When I lay out my meditation cushion and blanket each morning, it starts a practice for me that sets a foundation for the day ahead. Meditation allows me to find space, a quick reset and a sense of calm before continuing with my day. Meditating later in the day can help me to reduce anxiety and restlessness, reconnecting to the feeling of presence when I need to. While these feelings are difficult to measure, as time has gone on, I find this time an essential part of my daily self-care.
As with much health research, studies looking at the impact of meditation techniques on healthy people often focus on a specific type of meditation or a particular setting. Generalising these results in my daily meditation practice is difficult. Still, I am giving a general thumbs up for my health and wellbeing.
A review published in 2019 maps out all the evidence related to mindfulness meditation for workplace health, the number of studies published and the measure of effect. This research shows potential positive outcomes are documented for many conditions; chronic illness, pain, substance use, depression, anxiety, perceived stress, somatisation, cancer support, irritable bowel syndrome and sleep. Differences in the location of the study, who took part, what type of meditation was studied and how the benefits were measured make the results hard to match to a specific intervention.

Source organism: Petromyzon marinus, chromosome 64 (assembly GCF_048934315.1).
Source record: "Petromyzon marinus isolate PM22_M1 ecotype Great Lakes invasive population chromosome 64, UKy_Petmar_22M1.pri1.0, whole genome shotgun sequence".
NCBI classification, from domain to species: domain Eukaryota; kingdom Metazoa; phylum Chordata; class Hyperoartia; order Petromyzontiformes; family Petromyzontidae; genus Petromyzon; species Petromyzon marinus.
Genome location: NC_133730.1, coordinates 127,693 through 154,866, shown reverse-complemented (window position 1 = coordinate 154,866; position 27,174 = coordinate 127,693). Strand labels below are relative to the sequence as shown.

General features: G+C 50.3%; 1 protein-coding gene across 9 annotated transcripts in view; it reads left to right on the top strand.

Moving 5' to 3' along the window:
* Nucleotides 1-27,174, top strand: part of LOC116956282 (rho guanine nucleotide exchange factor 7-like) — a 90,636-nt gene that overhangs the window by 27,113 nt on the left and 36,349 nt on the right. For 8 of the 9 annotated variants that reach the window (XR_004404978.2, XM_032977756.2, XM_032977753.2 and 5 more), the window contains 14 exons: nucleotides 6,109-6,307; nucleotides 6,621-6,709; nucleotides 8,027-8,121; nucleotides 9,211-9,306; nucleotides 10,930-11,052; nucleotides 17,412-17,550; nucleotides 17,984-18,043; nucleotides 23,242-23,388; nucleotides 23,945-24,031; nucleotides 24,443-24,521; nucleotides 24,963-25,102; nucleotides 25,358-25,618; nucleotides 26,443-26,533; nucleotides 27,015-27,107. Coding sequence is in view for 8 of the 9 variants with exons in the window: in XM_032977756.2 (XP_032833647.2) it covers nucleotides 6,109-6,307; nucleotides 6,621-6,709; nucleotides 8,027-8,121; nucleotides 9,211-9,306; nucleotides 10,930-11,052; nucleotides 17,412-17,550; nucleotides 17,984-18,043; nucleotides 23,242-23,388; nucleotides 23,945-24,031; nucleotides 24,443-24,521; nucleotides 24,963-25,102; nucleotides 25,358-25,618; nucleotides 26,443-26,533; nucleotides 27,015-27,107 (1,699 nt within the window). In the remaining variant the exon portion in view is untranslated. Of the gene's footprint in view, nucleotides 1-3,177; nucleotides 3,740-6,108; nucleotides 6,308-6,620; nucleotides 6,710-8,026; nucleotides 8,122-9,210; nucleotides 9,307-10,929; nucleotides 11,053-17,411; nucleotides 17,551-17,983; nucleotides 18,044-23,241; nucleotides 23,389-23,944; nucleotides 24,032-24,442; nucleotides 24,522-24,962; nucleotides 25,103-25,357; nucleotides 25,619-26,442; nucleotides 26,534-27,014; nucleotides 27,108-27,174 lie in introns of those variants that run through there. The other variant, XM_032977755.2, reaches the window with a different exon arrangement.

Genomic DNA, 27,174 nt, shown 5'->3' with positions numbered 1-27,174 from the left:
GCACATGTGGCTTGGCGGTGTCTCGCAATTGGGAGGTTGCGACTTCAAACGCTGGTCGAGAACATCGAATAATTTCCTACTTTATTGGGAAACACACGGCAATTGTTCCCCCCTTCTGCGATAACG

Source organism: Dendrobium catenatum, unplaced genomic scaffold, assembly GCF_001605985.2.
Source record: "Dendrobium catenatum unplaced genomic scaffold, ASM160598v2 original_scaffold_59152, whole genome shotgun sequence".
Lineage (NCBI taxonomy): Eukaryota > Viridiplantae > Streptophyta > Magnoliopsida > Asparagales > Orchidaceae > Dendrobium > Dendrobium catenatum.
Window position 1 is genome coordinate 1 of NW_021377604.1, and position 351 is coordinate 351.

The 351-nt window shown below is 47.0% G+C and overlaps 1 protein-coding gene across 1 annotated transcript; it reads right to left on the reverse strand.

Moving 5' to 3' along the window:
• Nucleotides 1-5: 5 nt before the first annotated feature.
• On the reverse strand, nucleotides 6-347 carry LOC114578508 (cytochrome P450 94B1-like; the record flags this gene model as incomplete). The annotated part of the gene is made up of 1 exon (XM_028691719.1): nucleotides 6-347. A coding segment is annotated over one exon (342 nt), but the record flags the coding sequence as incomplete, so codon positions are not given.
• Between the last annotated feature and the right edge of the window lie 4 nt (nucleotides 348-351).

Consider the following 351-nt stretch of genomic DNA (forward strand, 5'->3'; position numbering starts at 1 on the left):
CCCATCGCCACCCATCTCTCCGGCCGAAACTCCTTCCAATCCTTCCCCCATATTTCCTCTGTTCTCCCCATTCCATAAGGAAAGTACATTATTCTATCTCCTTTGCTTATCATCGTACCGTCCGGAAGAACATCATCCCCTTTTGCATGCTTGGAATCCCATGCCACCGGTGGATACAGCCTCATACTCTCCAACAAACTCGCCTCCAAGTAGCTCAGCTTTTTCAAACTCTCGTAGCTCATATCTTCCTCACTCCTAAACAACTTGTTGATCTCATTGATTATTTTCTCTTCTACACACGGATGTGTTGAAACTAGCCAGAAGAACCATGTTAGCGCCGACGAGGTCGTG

With informed brightness, I believe this evidence mapping gives an indication that meditation can be helpful….after all, how many of us experience something in the conditions listed above? A simple search can find over 850 research studies on the benefits of meditation, so we can no longer say that we don’t know the potential for positive change from adding meditation to our life.
I would encourage you to try and if you have already tried, try again. Try something different, until you find something that gives you a little piece of what you are looking for in your day. That intention will be different for everyone, maybe its joy, or calm, or a feeling of being grounded, clear-headed or confident. Whatever it is…meditation might just be the answer for you.
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 Hilton et al Mindfulness meditation for workplace wellness: An evidence map. Work Vol 63, no.2 2019. https://content.iospress.com/articles/work/wor192922